20 January 2014

Things Aren't Working Out for Sad White Men (Why Higher Ed Needs a New Narrative)

This guy isn't the problem (link here):

Though you'd be forgiven for thinking so if you thought that this was what academia is supposed to be like (check out the "classroom" shot at :33):


There's no comment thread to the NY Times piece, but I'm pretty sure the following is what's being said wherever the piece is linked to a unsympathetic audience (I've now read a lot of comment threads on adjunct issues):
  • This guy should get a real job.
  • This guy should move away from NYC.
  • This guy shouldn't have had a kid.
  • Any smart person would have KNOWN that getting a Ph.D was a sucker's game and avoided it in the first place.
  • You want real problems?  Look at someone Doing Job X/Recently Downsized but Neceessary Job Y/Trying to sell Credential Z!
In the context of global recession, growing wealth inequality, and the erosion of public resources for pretty much anything, the plight of adjuncts is easy to dismiss, particularly when it's presented like this, as one guy and his poor life choices in pursuit of a life of the mind.  I gather, we're supposed to see Dr. Hoff as more sympathetic because he's not a single mom with tattoos.  Or uncredentialed and dead, from a combination of mental illness and poverty.  (There's more to say about recent unionizing efforts among contingent faculty. There's also more to say about the whiteness here, and the way academia's adjunct crisis has happened alongside efforts to diversify academia.)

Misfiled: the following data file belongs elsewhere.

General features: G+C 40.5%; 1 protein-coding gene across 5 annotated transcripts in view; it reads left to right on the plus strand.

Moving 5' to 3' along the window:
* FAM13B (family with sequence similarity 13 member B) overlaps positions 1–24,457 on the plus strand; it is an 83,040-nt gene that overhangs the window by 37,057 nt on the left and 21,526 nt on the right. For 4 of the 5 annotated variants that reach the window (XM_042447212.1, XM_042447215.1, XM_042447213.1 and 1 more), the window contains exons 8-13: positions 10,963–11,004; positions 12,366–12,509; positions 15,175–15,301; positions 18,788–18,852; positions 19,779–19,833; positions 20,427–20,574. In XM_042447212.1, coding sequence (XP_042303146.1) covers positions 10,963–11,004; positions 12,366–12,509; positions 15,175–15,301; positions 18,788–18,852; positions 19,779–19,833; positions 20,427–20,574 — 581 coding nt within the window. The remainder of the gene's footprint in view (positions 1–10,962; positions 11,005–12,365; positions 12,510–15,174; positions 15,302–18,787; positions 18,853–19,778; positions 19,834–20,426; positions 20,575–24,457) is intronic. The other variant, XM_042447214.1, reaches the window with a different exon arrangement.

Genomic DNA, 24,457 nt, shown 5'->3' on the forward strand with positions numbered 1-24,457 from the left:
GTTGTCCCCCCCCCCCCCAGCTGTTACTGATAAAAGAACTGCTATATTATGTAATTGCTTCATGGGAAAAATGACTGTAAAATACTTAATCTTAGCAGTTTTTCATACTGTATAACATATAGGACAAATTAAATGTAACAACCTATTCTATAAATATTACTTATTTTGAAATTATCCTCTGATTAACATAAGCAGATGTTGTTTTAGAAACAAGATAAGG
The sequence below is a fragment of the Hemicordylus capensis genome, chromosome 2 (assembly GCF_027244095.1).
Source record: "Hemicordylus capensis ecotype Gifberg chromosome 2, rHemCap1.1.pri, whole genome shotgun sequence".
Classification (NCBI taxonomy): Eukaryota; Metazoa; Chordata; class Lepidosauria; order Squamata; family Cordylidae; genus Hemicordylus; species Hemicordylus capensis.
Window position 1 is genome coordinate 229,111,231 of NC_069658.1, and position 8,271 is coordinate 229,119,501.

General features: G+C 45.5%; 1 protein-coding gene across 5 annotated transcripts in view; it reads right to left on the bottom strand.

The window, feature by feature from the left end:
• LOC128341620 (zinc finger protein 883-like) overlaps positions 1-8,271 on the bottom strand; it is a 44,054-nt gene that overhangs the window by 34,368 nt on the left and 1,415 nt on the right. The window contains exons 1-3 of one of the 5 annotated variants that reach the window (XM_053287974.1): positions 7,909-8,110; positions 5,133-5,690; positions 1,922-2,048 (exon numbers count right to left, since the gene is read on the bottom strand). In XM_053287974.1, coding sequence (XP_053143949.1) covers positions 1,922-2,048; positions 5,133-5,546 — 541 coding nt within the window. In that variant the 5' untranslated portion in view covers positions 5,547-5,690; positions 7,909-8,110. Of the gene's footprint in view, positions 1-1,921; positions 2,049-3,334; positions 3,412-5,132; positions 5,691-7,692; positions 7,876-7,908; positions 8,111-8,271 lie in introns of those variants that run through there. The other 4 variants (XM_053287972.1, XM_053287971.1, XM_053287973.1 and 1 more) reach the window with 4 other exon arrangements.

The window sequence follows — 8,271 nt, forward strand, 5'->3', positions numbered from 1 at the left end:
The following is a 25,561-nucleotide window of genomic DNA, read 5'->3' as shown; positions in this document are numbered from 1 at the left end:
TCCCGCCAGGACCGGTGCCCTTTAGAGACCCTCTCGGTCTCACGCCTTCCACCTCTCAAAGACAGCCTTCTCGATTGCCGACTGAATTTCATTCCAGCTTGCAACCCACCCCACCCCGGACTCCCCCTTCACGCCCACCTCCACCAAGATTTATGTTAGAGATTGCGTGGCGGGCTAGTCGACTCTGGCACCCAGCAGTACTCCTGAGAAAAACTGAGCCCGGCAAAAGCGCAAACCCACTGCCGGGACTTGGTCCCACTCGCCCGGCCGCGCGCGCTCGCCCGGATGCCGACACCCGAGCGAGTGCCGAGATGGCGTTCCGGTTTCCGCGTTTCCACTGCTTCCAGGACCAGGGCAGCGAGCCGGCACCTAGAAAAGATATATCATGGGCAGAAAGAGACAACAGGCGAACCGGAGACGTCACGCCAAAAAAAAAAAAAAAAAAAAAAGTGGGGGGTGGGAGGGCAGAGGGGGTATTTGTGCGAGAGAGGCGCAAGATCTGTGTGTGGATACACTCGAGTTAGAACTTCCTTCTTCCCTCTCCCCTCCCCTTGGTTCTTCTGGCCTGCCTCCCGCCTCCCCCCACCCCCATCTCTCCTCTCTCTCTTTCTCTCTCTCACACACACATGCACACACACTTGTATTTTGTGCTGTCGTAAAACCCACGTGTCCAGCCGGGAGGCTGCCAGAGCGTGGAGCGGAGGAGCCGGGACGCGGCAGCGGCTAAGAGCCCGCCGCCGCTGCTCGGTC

He does, as they say, look the part, a Grady Tripp manqué.  The part, though, has changed beyond recognition.  The story that needs to be told?  How the least valued participants in the academy are the ones entrusted with giving entering college students the critical writing, reading, and thinking skills that will lead to their upward mobility.


  1. Thank you for writing this.

  2. Trouble with the Grady Tripp comparison is that he's a literary star on the basis of a single novel he wrote and teaches creative writing at SECC (Some East Coast College).

    He is not an individual who slaved away doing a Ph.D.and then landed a top-of-the-line tenured position.

    From the get-go, Tripp is atypical.

    But you are right about this being the popular image of the college professor -- and it may indeed have had some bearing on reality, given Chabon based Tripp on a professor who taught him at Pittsburgh in the early 80s.

    An entirely different era.